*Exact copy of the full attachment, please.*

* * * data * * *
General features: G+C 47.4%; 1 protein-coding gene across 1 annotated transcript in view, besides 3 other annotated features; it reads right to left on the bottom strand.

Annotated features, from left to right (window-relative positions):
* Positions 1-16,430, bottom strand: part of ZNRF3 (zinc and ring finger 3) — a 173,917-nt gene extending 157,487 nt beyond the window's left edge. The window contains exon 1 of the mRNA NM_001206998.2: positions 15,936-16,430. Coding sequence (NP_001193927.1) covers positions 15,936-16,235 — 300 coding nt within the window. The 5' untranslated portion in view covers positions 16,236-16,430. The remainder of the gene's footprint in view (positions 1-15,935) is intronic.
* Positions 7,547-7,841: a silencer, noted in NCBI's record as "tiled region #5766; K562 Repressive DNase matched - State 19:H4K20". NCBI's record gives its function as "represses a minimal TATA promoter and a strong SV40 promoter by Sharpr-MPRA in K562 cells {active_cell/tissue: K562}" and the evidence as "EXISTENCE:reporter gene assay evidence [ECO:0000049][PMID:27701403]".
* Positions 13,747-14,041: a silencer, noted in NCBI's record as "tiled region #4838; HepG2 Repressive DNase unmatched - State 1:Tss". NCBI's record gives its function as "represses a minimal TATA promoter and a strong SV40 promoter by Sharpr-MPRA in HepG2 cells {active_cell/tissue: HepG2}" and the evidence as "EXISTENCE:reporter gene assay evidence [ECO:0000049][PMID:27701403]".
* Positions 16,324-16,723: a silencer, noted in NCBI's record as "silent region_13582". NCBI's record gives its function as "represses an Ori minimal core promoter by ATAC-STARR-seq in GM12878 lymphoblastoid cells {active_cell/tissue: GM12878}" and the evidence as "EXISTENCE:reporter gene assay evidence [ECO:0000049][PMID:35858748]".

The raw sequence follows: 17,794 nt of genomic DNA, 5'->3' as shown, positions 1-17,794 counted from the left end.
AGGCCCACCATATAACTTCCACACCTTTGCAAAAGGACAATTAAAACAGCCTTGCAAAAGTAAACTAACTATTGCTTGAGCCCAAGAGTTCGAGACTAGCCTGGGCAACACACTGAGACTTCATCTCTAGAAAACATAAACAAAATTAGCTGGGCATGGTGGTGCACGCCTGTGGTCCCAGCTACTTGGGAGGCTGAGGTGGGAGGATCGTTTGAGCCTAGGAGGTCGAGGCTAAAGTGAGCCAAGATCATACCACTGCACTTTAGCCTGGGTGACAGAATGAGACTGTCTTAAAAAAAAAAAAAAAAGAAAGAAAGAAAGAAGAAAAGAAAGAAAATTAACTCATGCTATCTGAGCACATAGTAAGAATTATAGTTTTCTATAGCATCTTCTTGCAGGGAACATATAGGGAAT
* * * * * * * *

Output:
General features: G+C 47.4%; 1 protein-coding gene across 1 annotated transcript in view, besides 3 other annotated features; it reads right to left on the bottom strand.

Annotated features, from left to right (window-relative positions):
* Positions 1-16,430, bottom strand: part of ZNRF3 (zinc and ring finger 3) — a 173,917-nt gene extending 157,487 nt beyond the window's left edge. The window contains exon 1 of the mRNA NM_001206998.2: positions 15,936-16,430. Coding sequence (NP_001193927.1) covers positions 15,936-16,235 — 300 coding nt within the window. The 5' untranslated portion in view covers positions 16,236-16,430. The remainder of the gene's footprint in view (positions 1-15,935) is intronic.
* Positions 7,547-7,841: a silencer, noted in NCBI's record as "tiled region #5766; K562 Repressive DNase matched - State 19:H4K20". NCBI's record gives its function as "represses a minimal TATA promoter and a strong SV40 promoter by Sharpr-MPRA in K562 cells {active_cell/tissue: K562}" and the evidence as "EXISTENCE:reporter gene assay evidence [ECO:0000049][PMID:27701403]".
* Positions 13,747-14,041: a silencer, noted in NCBI's record as "tiled region #4838; HepG2 Repressive DNase unmatched - State 1:Tss". NCBI's record gives its function as "represses a minimal TATA promoter and a strong SV40 promoter by Sharpr-MPRA in HepG2 cells {active_cell/tissue: HepG2}" and the evidence as "EXISTENCE:reporter gene assay evidence [ECO:0000049][PMID:27701403]".
* Positions 16,324-16,723: a silencer, noted in NCBI's record as "silent region_13582". NCBI's record gives its function as "represses an Ori minimal core promoter by ATAC-STARR-seq in GM12878 lymphoblastoid cells {active_cell/tissue: GM12878}" and the evidence as "EXISTENCE:reporter gene assay evidence [ECO:0000049][PMID:35858748]".

The raw sequence follows: 17,794 nt of genomic DNA, 5'->3' as shown, positions 1-17,794 counted from the left end.
AGGCCCACCATATAACTTCCACACCTTTGCAAAAGGACAATTAAAACAGCCTTGCAAAAGTAAACTAACTATTGCTTGAGCCCAAGAGTTCGAGACTAGCCTGGGCAACACACTGAGACTTCATCTCTAGAAAACATAAACAAAATTAGCTGGGCATGGTGGTGCACGCCTGTGGTCCCAGCTACTTGGGAGGCTGAGGTGGGAGGATCGTTTGAGCCTAGGAGGTCGAGGCTAAAGTGAGCCAAGATCATACCACTGCACTTTAGCCTGGGTGACAGAATGAGACTGTCTTAAAAAAAAAAAAAAAAGAAAGAAAGAAAGAAGAAAAGAAAGAAAATTAACTCATGCTATCTGAGCACATAGTAAGAATTATAGTTTTCTATAGCATCTTCTTGCAGGGAACATATAGGGAAT